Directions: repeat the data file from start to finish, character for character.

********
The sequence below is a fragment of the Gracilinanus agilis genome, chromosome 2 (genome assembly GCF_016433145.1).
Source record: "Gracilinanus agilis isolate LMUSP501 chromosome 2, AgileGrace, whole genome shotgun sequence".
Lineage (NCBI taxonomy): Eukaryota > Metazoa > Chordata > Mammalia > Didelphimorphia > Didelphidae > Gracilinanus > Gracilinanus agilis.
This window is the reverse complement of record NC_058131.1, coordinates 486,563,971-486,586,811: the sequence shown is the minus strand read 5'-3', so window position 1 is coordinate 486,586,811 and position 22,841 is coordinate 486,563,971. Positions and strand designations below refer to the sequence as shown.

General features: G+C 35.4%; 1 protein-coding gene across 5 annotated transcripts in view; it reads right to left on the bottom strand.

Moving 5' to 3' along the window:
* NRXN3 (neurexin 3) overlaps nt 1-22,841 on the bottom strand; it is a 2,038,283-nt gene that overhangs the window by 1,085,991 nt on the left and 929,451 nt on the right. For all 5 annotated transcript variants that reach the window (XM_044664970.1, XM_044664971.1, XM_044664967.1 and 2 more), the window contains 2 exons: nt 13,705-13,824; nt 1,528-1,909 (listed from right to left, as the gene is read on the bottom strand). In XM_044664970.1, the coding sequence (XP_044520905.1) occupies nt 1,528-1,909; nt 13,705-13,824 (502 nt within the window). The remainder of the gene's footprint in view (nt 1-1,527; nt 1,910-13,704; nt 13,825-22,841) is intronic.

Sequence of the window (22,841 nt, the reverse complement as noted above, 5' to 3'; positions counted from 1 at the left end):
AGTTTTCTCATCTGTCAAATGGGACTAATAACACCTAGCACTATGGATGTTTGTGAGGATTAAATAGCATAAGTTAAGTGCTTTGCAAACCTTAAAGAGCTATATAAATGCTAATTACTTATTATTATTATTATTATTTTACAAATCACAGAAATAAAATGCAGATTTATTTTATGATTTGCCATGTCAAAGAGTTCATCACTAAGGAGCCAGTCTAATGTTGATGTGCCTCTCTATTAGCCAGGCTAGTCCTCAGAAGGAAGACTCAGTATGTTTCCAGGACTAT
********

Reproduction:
The sequence below is a fragment of the Gracilinanus agilis genome, chromosome 2 (genome assembly GCF_016433145.1).
Source record: "Gracilinanus agilis isolate LMUSP501 chromosome 2, AgileGrace, whole genome shotgun sequence".
Lineage (NCBI taxonomy): Eukaryota > Metazoa > Chordata > Mammalia > Didelphimorphia > Didelphidae > Gracilinanus > Gracilinanus agilis.
This window is the reverse complement of record NC_058131.1, coordinates 486,563,971-486,586,811: the sequence shown is the minus strand read 5'-3', so window position 1 is coordinate 486,586,811 and position 22,841 is coordinate 486,563,971. Positions and strand designations below refer to the sequence as shown.

General features: G+C 35.4%; 1 protein-coding gene across 5 annotated transcripts in view; it reads right to left on the bottom strand.

Moving 5' to 3' along the window:
* NRXN3 (neurexin 3) overlaps nt 1-22,841 on the bottom strand; it is a 2,038,283-nt gene that overhangs the window by 1,085,991 nt on the left and 929,451 nt on the right. For all 5 annotated transcript variants that reach the window (XM_044664970.1, XM_044664971.1, XM_044664967.1 and 2 more), the window contains 2 exons: nt 13,705-13,824; nt 1,528-1,909 (listed from right to left, as the gene is read on the bottom strand). In XM_044664970.1, the coding sequence (XP_044520905.1) occupies nt 1,528-1,909; nt 13,705-13,824 (502 nt within the window). The remainder of the gene's footprint in view (nt 1-1,527; nt 1,910-13,704; nt 13,825-22,841) is intronic.

Sequence of the window (22,841 nt, the reverse complement as noted above, 5' to 3'; positions counted from 1 at the left end):
AGTTTTCTCATCTGTCAAATGGGACTAATAACACCTAGCACTATGGATGTTTGTGAGGATTAAATAGCATAAGTTAAGTGCTTTGCAAACCTTAAAGAGCTATATAAATGCTAATTACTTATTATTATTATTATTATTTTACAAATCACAGAAATAAAATGCAGATTTATTTTATGATTTGCCATGTCAAAGAGTTCATCACTAAGGAGCCAGTCTAATGTTGATGTGCCTCTCTATTAGCCAGGCTAGTCCTCAGAAGGAAGACTCAGTATGTTTCCAGGACTAT